“How was your trip?” asked the friend who picked me up at the airport. It’s a natural question when you’ve been out of the country for 12 days. I didn’t know how to answer her. So I told her I was too exhausted from the 28-hour return segment to think about it. “Let me process it for a few days and I’ll get back to you,” I half-heartedly promised her.
I went to Pomabamba to work with Southern Baptist missionaries Russ & Sherri Fleetwood, church planters among the Northern Conchucos Quechua. This indigenous Indian people group lives in the state of Ancash, Peru. The couple linked me with a group from Redmond, OR, that has been working with them for six years. We helped the Fleetwoods host a youth retreat at their home.
Getting to Pomabamba required a flight from Birmingham and an overnight stay in Houston, then another 12 hours of flying, making a connection in Panama and sitting around airports, then an overnight bus ride and eight-hour trip by truck.
The elevation in Pomabamba is more than 10,000 feet. While acetazolamide tablets fended off nausea and dizziness, they did nothing for my lung or leg capacity. I never could catch my breath, and despite walking my own hilly terrain for a couple of weeks to get into shape, my thighs never caught up, either.
During the first day of the retreat, I stumbled around in a haze of exhaustion, wondering what I was supposed to be doing. The group played a lot of volleyball, with balloons, beach balls and a real volleyball. The youth loved it, because it was a complete departure from their daily chores of tending sheep and smaller siblings. I never have liked volleyball. No matter what position I take, my hands never touch the ball. So when I wasn’t giving my Christian testimony or telling a Bible story, I felt lost. When our team leader noticed me taking lots of pictures, he appointed me official trip documenter. At least, I had a job.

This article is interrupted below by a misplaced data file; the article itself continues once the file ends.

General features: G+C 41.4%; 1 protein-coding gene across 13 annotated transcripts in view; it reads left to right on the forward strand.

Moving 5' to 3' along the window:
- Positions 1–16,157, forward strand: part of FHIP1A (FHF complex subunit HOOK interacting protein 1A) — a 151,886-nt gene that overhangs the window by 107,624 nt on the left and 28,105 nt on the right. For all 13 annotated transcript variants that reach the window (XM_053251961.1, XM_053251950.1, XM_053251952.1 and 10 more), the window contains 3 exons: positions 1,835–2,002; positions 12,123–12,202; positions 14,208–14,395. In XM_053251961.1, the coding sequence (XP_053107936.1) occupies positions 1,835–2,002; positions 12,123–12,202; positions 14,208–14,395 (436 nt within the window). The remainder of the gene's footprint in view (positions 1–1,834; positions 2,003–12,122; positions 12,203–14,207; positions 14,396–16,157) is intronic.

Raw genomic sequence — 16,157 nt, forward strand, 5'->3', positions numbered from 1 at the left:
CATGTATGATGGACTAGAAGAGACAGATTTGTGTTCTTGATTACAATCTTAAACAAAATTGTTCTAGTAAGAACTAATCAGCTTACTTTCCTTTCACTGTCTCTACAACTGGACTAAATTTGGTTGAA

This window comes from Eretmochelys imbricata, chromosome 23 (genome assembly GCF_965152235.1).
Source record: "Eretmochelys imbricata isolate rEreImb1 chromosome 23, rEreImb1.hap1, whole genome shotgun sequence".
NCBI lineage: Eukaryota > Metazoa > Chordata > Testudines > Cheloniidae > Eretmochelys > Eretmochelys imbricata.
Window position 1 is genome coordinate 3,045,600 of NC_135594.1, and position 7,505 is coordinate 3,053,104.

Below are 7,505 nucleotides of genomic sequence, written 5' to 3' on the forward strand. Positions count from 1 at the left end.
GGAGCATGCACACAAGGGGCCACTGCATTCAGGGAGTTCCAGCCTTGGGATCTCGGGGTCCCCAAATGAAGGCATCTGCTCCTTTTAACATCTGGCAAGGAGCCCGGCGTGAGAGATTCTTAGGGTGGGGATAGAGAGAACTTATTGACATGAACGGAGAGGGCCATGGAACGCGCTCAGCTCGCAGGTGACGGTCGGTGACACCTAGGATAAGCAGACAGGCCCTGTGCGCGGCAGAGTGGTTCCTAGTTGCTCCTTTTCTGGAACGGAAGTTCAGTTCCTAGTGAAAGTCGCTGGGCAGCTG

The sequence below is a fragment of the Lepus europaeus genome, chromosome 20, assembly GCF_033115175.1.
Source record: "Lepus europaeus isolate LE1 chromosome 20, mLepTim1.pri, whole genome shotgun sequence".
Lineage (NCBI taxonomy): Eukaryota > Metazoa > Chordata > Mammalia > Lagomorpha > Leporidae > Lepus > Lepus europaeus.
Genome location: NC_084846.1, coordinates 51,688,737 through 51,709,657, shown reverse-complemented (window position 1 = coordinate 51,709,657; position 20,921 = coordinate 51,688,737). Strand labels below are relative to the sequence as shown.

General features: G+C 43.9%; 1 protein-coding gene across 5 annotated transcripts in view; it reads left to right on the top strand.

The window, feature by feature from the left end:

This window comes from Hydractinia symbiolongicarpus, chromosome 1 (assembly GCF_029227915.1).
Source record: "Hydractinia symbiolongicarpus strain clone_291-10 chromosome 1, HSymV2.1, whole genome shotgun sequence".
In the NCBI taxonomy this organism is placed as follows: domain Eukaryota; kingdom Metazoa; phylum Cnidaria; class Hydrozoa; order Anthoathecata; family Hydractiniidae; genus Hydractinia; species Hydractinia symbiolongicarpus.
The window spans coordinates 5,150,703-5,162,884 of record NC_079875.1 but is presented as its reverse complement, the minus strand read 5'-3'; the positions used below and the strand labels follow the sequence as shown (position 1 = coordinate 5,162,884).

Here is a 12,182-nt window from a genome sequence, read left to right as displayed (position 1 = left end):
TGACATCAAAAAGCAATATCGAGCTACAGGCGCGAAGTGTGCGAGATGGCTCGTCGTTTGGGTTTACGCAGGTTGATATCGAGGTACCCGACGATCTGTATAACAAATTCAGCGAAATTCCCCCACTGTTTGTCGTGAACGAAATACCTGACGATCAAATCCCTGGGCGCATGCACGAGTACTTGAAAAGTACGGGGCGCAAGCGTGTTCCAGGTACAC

I’ve been on many mission trips over the past 14 years, four of them to other parts of Peru. Normally, I am eager to tell folks about my experiences, and normally I’m armed with the type of information they want to hear. They don’t really want a travelogue, just to know that I had a great time and, in the case of missions, to hear the statistics. Like most North Americans, we Southern Baptists are results-oriented. Often we allow the statistics -- how many eye glasses we handed out, how many teeth we pulled, how many folks we won to Christ -- to tell our story.
This trip wasn’t about numbers, though. It was about relationships. We wanted to strengthen those already formed by the Fleetwoods, and to foster new ones. Did we accomplish that?I don’t know. Like an old computer whose hard drive is full, I’m still processing that.